Efficient Propagators and Gravity Models in non-Cartesian Coordinate Systems

Award Information
Agency:
Department of Defense
Branch
Air Force
Amount:
$99,766.00
Award Year:
2010
Program:
STTR
Phase:
Phase I
Contract:
FA9550-10-C-0085
Award Id:
94938
Agency Tracking Number:
F09B-T02-0166
Solicitation Year:
n/a
Solicitation Topic Code:
AF 09TT02
Solicitation Number:
n/a
Small Business Information
4850 Hahns Peak Drive, Suite 200, Loveland, CO, 80538
Hubzone Owned:
N
Minority Owned:
N
Woman Owned:
N
Duns:
956324362
Principal Investigator:
Nick Coult
Program Director
(970) 461-2000
nick.coult@numerica.us
Business Contact:
Jeff Poore
President
(970) 461-2000
jeff.poore@numerica.us
Research Institute:
University of Colorado
Randall W Draper
Office of Contracts and Grants
3100 Marine Street, Room 479
Boulder, CO, 80309
(303) 492-2695
Nonprofit college or university
Abstract
Accurate and timely surveillance of objects in the near-Earth space environment is becoming increasingly critical to US national security. One of the main difficulties in this domain is efficiently and accurately modeling trajectories of the vast number of objects in orbit around the Earth. The orbital trajectory of a single object is typically modeled as a second-order system of equations which includes a force term. The force term incorporates Newton''s laws of motion, the gravity force model, and any other external forces such as atmospheric drag, solar wind or plasma forces, etc. Even if the forces are modeled to the accuracy desired, the system of equations must still be solved numerically. The choice of algorithms and representation of the relevant digital information affects the efficiency and accuracy of such computations. The proposed research will explore using a novel combination of ODE solvers, gravity models, and coordinate systems to improve computational efficiency without loss of accuracy over existing technology. BENEFIT: Currently, the market for the technology is primarily government-based, as no private entities have the sensor resources available to adequately monitor tens of thousands of space objects in Earth orbit. The United States government is one of the few which actively tracks and monitors such objects, through the Air Force Space Command (AFSPC) space surveillance effort and related efforts. As such, US government customers such as AFSPC form the main audience for the technology. The basic research conducted under this proposed effort will identify robust candidate technology that can then be further developed through additional research and engineering to provide enhanced computational efficiency for orbital calculation, allowing higher fidelity and/or lower computational resources for computing the trajectories of tens of thousands of objects in real-time. The software components that will eventually result from this research will be adapted for integration into existing US DOD and civilian systems. As part of a potential Phase II effort, Numerica will seek out appropriate government customers and prime contractors that make up the core market for the technology.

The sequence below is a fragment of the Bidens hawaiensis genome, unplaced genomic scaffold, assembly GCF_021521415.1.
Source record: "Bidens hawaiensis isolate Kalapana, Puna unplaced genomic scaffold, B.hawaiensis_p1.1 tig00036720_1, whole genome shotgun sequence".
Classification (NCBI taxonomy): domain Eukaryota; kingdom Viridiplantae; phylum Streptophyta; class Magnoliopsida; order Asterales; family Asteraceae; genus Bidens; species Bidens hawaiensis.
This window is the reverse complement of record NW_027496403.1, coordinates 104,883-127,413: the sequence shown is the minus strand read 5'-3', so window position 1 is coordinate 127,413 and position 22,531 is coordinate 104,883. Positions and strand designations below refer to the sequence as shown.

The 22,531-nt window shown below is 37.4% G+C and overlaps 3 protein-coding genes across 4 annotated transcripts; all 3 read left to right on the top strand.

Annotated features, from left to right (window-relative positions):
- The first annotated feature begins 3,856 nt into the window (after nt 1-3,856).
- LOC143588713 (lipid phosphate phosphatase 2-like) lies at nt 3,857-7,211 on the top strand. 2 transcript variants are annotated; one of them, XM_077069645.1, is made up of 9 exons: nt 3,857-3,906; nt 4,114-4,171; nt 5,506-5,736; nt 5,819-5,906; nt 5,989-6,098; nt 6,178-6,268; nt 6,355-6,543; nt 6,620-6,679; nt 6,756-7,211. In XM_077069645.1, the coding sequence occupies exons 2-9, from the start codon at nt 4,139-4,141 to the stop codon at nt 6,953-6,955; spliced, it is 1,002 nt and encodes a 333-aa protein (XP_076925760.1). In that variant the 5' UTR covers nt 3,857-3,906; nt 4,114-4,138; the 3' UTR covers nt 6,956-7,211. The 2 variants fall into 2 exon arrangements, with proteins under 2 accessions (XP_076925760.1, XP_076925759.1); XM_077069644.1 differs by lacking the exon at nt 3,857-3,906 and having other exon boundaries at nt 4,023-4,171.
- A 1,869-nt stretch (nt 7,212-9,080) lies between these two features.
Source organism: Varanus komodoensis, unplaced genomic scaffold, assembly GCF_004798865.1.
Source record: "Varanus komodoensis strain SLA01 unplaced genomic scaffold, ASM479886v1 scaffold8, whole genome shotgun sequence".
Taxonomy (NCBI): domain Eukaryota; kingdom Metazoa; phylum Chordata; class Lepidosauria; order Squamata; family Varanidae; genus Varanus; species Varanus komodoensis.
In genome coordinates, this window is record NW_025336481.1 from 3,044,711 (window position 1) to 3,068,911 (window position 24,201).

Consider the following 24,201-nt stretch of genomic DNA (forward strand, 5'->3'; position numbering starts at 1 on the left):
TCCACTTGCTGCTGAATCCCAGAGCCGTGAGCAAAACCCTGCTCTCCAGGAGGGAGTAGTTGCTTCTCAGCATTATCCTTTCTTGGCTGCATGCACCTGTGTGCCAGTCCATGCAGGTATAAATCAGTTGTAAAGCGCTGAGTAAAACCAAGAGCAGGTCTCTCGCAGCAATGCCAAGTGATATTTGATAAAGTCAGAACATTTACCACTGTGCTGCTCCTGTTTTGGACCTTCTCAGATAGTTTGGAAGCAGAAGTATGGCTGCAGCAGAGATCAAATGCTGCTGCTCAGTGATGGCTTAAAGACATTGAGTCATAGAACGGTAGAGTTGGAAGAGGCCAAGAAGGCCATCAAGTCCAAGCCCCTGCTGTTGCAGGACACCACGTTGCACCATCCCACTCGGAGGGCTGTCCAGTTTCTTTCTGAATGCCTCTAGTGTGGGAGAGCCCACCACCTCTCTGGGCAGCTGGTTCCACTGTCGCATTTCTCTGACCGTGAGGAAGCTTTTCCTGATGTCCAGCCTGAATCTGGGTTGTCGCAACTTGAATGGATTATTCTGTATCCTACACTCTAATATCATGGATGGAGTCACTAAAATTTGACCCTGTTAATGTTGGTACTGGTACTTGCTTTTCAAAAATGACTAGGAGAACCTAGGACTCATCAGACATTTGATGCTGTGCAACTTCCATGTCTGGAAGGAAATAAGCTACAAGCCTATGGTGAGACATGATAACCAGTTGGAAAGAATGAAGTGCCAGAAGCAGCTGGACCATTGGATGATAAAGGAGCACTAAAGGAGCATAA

* information listed above is at the time of submission.

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